On May 1, fundraising reports came out, and Serna raised the most money of any candidate by over $300,000. Experts in the runup to the election considered the race to be much closer than anyone expected between Serna and Miller. GOP leaders began to contend that Redmond could be

  6. New Mexico's 3rd congressional district serves the northern half of New Mexico, including the state's Capital, Santa Fe. The district has a significant Native American presence, encompassing most of the New Mexico portion of the Navajo Nation situated in the northwest corner of the state and most of the Puebloan peoples reservations. The current Representative is Democrat Teresa Leger Fernandez.

  7. New Mexico - Wikipedia

    en.wikipedia.org › wiki › New_Mexico

    New Mexico (Spanish: Nuevo México [ˈnweβo ˈmexiko] (); Navajo: Yootó Hahoodzo [joː˩tʰo˥ ha˩hoː˩tso˩]) is a state in the Southwestern United States; its capital is Santa Fe, which was founded in 1610 as capital of Nuevo México (itself established as a province of New Spain in 1598), while its largest city is Albuquerque with its accompanying metropolitan area.

  8. New Mexico's 3rd Congressional District is located in the northern portion of the state and includes Colfax, Curry, Harding, Los Alamos, Mora, Quay, Rio Arriba, San Juan, San Miguel, Taos, and Union counties along with areas of Bernalillo, McKinley, Roosevelt, Sandoval and Santa Fe counties.

  9. New York's 3rd congressional district - Wikipedia

    en.wikipedia.org › wiki › New_York&
    • History of The District
    • List of Members Representing The District
    • Recent Election Results
    • See Also
    • References

    This district historically has been centered in northeast Nassau County, but has added other areas from time to time. In the 1960s the district encompassed the northern half of Nassau County and a small corner of Queens. In the 1970s North Hempstead town was added to the 6th District and the 3rd moved into Huntington in Suffolk County and parts of southeast Nassau County. In the 1980s most of eastern Nassau was added to the 4th District, and the 3rd was composed of northwest Nassau, a narrow corridor along LI Sound, and northwest Suffolk. After the 1992 redistricting the North Shore was transferred to the new 5th District and the 3rd consisted of inland areas of northern and eastern Nassau County, and the Nassau County south shore. An even narrower corridor linked the northwest Nassau and northwest Suffolk portion of the 5th District, leaving most of Oyster Bay in the 3rd. The 2002 remap removed some areas of eastern Nassau, but added south shore towns in Suffolk County and the shor...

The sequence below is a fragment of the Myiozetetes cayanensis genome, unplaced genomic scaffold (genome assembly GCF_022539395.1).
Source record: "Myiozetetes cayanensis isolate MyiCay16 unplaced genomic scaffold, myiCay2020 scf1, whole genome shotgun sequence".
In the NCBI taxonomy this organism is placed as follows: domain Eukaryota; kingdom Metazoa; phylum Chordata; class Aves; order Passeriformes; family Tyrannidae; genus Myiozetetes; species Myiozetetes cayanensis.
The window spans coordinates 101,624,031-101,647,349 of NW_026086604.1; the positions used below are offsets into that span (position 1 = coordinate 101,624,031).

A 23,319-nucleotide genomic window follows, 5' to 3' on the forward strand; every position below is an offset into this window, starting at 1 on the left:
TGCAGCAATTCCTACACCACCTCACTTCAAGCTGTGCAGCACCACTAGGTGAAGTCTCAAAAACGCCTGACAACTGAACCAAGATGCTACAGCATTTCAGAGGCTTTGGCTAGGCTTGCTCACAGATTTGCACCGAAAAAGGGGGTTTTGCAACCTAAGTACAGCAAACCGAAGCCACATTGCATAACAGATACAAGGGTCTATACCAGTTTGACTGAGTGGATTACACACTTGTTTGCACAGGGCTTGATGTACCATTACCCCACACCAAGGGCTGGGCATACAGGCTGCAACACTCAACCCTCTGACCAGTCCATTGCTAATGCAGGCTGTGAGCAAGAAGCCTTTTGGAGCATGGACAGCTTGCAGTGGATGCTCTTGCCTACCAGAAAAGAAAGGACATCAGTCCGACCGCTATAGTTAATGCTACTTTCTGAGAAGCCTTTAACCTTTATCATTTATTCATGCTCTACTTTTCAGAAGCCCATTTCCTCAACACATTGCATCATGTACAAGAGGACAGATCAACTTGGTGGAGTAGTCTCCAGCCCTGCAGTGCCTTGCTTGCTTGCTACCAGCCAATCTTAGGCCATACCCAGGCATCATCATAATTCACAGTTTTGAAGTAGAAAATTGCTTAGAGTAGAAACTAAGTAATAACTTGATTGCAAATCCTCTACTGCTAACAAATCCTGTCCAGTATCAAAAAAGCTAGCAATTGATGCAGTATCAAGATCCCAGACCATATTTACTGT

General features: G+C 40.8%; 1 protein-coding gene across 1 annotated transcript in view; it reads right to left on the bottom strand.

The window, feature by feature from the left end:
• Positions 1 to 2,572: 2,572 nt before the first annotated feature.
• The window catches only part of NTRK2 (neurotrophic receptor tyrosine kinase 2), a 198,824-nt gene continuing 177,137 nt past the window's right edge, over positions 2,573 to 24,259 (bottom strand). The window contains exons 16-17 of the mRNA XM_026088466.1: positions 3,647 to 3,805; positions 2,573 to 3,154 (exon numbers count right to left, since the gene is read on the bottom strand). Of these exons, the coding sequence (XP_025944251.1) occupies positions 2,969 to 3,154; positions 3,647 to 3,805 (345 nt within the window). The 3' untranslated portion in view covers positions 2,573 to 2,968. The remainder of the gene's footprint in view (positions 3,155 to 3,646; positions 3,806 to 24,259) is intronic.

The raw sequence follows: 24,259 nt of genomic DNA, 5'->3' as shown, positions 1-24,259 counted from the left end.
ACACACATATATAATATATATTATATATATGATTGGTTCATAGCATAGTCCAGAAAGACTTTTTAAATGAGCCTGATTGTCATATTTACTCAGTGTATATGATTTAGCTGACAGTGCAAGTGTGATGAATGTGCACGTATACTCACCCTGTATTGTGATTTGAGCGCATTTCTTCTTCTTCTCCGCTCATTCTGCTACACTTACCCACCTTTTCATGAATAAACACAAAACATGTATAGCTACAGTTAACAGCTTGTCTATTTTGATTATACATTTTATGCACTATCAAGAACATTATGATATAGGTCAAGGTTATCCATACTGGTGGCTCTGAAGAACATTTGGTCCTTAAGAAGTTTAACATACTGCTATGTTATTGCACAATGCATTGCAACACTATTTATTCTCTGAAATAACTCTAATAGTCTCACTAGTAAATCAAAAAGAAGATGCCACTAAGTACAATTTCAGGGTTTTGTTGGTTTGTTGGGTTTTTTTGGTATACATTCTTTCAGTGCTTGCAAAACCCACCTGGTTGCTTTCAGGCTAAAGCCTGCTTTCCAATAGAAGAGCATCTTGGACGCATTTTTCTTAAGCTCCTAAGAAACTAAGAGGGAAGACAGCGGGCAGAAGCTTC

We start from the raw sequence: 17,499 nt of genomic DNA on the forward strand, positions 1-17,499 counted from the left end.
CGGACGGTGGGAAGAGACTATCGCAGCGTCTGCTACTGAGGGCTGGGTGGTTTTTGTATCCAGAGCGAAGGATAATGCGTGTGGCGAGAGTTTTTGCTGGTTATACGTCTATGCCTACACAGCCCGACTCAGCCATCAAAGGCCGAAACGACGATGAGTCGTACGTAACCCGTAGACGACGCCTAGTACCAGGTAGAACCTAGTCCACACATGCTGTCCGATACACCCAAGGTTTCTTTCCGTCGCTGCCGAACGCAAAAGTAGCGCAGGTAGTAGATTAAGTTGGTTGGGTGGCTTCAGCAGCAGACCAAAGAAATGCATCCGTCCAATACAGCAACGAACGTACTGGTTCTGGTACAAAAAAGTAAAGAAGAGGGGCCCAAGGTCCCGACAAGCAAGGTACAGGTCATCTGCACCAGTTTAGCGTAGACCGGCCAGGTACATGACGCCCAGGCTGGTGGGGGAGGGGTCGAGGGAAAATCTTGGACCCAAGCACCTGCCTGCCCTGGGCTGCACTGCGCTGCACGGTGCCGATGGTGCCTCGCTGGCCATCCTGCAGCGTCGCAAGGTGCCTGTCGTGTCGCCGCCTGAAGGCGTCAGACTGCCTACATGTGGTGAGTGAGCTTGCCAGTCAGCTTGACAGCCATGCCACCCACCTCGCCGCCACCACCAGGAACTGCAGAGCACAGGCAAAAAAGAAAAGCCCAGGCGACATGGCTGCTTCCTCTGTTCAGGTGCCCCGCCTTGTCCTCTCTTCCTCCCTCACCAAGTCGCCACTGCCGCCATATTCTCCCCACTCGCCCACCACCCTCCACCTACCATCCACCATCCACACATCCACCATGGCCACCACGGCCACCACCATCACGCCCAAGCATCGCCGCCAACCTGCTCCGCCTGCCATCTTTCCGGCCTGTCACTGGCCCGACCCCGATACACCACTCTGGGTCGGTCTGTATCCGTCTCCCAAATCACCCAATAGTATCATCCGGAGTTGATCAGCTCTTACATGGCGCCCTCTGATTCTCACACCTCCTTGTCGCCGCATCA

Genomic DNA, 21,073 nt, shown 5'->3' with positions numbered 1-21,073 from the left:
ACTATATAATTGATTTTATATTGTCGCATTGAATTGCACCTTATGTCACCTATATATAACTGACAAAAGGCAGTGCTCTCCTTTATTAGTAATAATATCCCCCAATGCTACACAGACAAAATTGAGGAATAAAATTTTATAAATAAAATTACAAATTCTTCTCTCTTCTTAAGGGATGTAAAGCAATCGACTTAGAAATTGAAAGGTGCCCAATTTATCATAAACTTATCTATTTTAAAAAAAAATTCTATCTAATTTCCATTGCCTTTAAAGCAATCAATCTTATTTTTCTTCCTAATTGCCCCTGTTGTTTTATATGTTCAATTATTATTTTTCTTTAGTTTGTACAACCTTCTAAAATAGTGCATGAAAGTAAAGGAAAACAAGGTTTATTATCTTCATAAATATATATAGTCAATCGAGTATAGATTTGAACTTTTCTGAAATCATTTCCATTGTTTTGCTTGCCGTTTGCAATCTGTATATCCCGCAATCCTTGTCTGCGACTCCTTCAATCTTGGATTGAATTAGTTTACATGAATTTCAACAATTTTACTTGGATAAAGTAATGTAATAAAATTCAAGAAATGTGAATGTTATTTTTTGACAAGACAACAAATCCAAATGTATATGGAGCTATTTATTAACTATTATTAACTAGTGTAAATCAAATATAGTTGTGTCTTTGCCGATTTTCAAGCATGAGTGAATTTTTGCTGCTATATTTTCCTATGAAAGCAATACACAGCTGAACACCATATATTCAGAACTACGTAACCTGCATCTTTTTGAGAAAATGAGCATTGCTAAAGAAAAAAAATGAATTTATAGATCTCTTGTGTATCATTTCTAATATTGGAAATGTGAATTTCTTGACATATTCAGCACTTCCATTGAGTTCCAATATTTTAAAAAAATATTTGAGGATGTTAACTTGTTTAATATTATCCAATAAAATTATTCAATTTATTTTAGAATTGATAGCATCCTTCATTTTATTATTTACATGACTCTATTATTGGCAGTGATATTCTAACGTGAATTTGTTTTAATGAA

1805–1809: Two seats on general ticket with 2nd district

    Gurdon S. Mumford is usually[by whom?] listed as member from the 2nd district, and George Clinton Jr. from the 3rd district, because Clinton was elected to fill the vacancy caused by the election of Mitchill to the U.S. Senate, and Mitchill had been elected previously in the 3rd district. However, in 1804 Mitchill was already re-electedon the 2nd/3rd general ticket, and both Clinton and Mumford were elected in special elections, receiving votes in both districts. The districts were separated...

    1823–1843: three, then four, seats

    Starting in 1823, three seats were elected at-large district-wide on a general ticket. In 1833, a fourth seat was apportioned to the district, also elected district-wide at-large on the same general ticket.

    In New York State there are numerous parties at various points on the political spectrum. Certain parties will invariably endorse either the Republican or Democratic candidate for every office, hence the state electoral results contain both the party votes, and the final candidate votes (Listed as "Recap").

    Martis, Kenneth C. (1989). The Historical Atlas of Political Parties in the United States Congress. New York: Macmillan Publishing Company.
    Martis, Kenneth C. (1982). The Historical Atlas of United States Congressional Districts. New York: Macmillan Publishing Company.
    • 99.44% urban, 0.56% rural
    • 725,746
  10. New Mexico's 3rd Congressional District is located in the northern portion of the state and includes Colfax, Curry, Harding, Los Alamos, Mora, Quay, Rio Arriba, San Juan, San Miguel, Taos, and Union counties along with areas of Bernalillo, McKinley, Roosevelt, Sandoval and Santa Fe counties.